Chief Strategy Officer: Don Donovan

Chief Creative Officer: Brian Bacino

Art Director: Ken Woodard

Copywriter: Bob Dorfman

Copywriter: Robert Leon

Copywriter: Harrison Chapman

Freelance Art Director (“Chatter” :30): Stefan Copiz

Freelance Copywriter (“Chatter” :30): Matt Bottkol

Creative Manager/Script Supervisor: Lesly Pyle

Broadcast Producer: Brody McHugh

Account Executive: Olivia Albanese

Account Coordinator: Noah Zepponi

Senior Strategist: Howie Leibach

Production Credits

Production Company: Dwyer Productions

Director: Brian Bacino (of Baker Street Advertising)

Director of Photography: Cliff Traiman

Executive Producer: Mark Dwyer

Producer: Chris Knox

Post Production:  Rough House

Editors:  Michael Pickman-Thoon, Eric Stafford, Roger Krakow, Elijiah Pahati

Visual Efx / Motion Graphics Designer:  Eric Stafford

Colorist:  Roger Krakow

Post Production Supervision:  Matt Lopez, Michael Pickman-Thoon

Audio Mix:  Sirius Sound

Mix & Sound Designers:  Shane Watson, Leroy Clark

Brian Bacino, Creative Chief B2, Sports, Sports Marketing, Sports Marketing, Uncategorized

September 28, 2015
Lesly Pyle

What Happened in Vegas

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What happens in Vegas, stays in Vegas. Except this: Baker Street Advertising won Agency of the Year at the Internet Marketing Association’s IMPACT15 digital marketing conference.
 
Screen Shot 2015-10-22 at 10.54.40 AM

When two of our leaders were invited to be keynote speakers at IMPACT15 in Las Vegas, we had no idea how far this ride would take us. We were honored to have our President and Founder, Jack Boland, and our Creative Chief, Brian Bacino, reppin’ on the main stage. They presented “Together We’re Giant,” a dive into digital sports marketing, alongside our client Tom McDonald, the SVP of Marketing at the San Francisco Giants.

Screen Shot 2015-10-21 at 4.39.22 PM

And Don Donovan AKA the “Sherlock Holmes of Big Data” AKA our Chief Strategy Officer, presented “Cracking the Code of Big Data” in a breakout session. Other speakers included executives from global behemoths like Barnes & Noble Education, Oracle Data Cloud and Evite. So, yeah, we were already stoked to be a part of it.

Screen Shot 2015-10-21 at 4.39.36 PM
 
But little did we know that more things to celebrate were coming our way. In addition to winning Digital Agency of the Year, Baker Street Advertising also took home four more IMPACT15 trophies — in four distinct social media categories for three of our clients: the San Francisco Giants, Northern California Honda Dealers and Sun-Maid.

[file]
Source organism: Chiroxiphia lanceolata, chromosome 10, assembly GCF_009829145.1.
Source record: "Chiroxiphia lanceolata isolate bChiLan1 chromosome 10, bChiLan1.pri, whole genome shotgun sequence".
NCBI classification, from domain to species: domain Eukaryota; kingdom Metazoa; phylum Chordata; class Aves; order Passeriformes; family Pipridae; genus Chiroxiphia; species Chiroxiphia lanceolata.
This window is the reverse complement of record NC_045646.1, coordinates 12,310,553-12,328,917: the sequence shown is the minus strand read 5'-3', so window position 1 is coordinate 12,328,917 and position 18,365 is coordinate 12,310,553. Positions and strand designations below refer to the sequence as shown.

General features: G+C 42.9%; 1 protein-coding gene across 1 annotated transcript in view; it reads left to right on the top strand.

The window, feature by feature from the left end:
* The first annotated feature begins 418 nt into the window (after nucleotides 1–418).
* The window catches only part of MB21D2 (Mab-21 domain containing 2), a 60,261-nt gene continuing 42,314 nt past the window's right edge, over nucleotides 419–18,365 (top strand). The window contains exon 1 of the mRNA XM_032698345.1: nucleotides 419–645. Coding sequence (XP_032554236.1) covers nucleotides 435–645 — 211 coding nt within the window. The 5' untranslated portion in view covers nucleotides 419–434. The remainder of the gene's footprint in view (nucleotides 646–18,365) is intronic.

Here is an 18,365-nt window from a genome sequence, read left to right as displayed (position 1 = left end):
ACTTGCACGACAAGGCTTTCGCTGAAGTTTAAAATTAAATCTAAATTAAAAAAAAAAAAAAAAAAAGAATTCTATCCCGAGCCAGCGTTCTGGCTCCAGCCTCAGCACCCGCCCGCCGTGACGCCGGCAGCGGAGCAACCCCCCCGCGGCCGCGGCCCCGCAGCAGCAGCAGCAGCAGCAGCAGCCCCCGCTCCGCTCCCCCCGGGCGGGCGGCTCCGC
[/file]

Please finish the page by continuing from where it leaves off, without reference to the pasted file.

Baker_Street_IMPACT15_Awards_9.2015
 
Community Engagement Leadership Award

San Francisco Giants: “Big Speech” as seen below:
 

 
Best Use of Twitter
San Francisco Giants: “Together We’re Giant”
 
Facebook Customization Award
Northern California Honda Dealerships: “#AskAnyHondaDriver Testimonial Campaign”
 
YouTube Informational Award
Sun-Maid Raisins: “Snacktivities”
 
Check out the case study videos for the three winners listed above here: http://bakerstadvertising.com/proof/
 
So how do we think it happened?
 
According to BSA Prez Jack Boland: “Our approach to marketing and our mantra is: ‘Discovery. Creativity. Proof.’ From insight to strategically-sound creative to concrete results, winning these awards is a testament to our unique model.”
 
BSA’s Chief Creative Officer, Brian Bacino, adds “This show is about getting results. Which we did, but I also think the judges couldn’t resist falling in love with the creative.”
 
Fellas, your staff agrees. And couldn’t be more excited about it.
 
Here’s a little more info on the Internet Marketing Association (IMA) and IMPACT15:
 
IMPACT15 is a three-day global conference focused on how to get your customer’s attention through innovation.
 
IMA is one of the fastest growing Internet marketing groups in the world, with more than 1,000,000 professional members in fields including sales, marketing, business ownership, programming and creative development. It provides a platform where proven Internet marketing strategies are demonstrated and shared to increase members’ value to their organizations. www.imanetwork.org
 

Accolades, Awards, Brian Bacino, Creative Chief B2, Honda, SF Giants, Sports, Sports Marketing, Uncategorized